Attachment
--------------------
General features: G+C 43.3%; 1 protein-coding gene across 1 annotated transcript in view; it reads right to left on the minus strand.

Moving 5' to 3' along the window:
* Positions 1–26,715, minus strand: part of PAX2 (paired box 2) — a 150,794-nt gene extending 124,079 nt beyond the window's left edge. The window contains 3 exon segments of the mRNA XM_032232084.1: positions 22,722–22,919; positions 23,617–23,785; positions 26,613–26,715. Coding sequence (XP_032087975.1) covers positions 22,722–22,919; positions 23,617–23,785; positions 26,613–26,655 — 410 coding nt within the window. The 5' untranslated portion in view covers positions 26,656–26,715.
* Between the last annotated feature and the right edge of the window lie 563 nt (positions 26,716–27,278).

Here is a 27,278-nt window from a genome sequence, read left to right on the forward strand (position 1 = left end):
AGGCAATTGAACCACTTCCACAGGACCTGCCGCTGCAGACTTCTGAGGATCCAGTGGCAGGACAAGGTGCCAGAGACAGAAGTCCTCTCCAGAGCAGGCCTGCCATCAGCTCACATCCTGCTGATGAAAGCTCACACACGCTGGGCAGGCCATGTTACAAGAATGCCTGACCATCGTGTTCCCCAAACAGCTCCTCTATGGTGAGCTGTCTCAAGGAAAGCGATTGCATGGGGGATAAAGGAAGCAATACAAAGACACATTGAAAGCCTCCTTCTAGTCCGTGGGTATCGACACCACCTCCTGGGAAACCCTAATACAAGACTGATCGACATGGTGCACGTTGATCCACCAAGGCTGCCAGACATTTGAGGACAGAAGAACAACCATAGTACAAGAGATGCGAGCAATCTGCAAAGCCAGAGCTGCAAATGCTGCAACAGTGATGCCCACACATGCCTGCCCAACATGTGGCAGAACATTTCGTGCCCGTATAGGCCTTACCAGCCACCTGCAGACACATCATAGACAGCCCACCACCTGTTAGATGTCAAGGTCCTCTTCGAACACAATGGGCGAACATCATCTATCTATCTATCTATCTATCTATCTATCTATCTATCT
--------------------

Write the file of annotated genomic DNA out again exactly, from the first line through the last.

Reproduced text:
General features: G+C 43.3%; 1 protein-coding gene across 1 annotated transcript in view; it reads right to left on the minus strand.

Moving 5' to 3' along the window:
* Positions 1–26,715, minus strand: part of PAX2 (paired box 2) — a 150,794-nt gene extending 124,079 nt beyond the window's left edge. The window contains 3 exon segments of the mRNA XM_032232084.1: positions 22,722–22,919; positions 23,617–23,785; positions 26,613–26,715. Coding sequence (XP_032087975.1) covers positions 22,722–22,919; positions 23,617–23,785; positions 26,613–26,655 — 410 coding nt within the window. The 5' untranslated portion in view covers positions 26,656–26,715.
* Between the last annotated feature and the right edge of the window lie 563 nt (positions 26,716–27,278).

Here is a 27,278-nt window from a genome sequence, read left to right on the forward strand (position 1 = left end):
AGGCAATTGAACCACTTCCACAGGACCTGCCGCTGCAGACTTCTGAGGATCCAGTGGCAGGACAAGGTGCCAGAGACAGAAGTCCTCTCCAGAGCAGGCCTGCCATCAGCTCACATCCTGCTGATGAAAGCTCACACACGCTGGGCAGGCCATGTTACAAGAATGCCTGACCATCGTGTTCCCCAAACAGCTCCTCTATGGTGAGCTGTCTCAAGGAAAGCGATTGCATGGGGGATAAAGGAAGCAATACAAAGACACATTGAAAGCCTCCTTCTAGTCCGTGGGTATCGACACCACCTCCTGGGAAACCCTAATACAAGACTGATCGACATGGTGCACGTTGATCCACCAAGGCTGCCAGACATTTGAGGACAGAAGAACAACCATAGTACAAGAGATGCGAGCAATCTGCAAAGCCAGAGCTGCAAATGCTGCAACAGTGATGCCCACACATGCCTGCCCAACATGTGGCAGAACATTTCGTGCCCGTATAGGCCTTACCAGCCACCTGCAGACACATCATAGACAGCCCACCACCTGTTAGATGTCAAGGTCCTCTTCGAACACAATGGGCGAACATCATCTATCTATCTATCTATCTATCTATCTATCTATCTATCT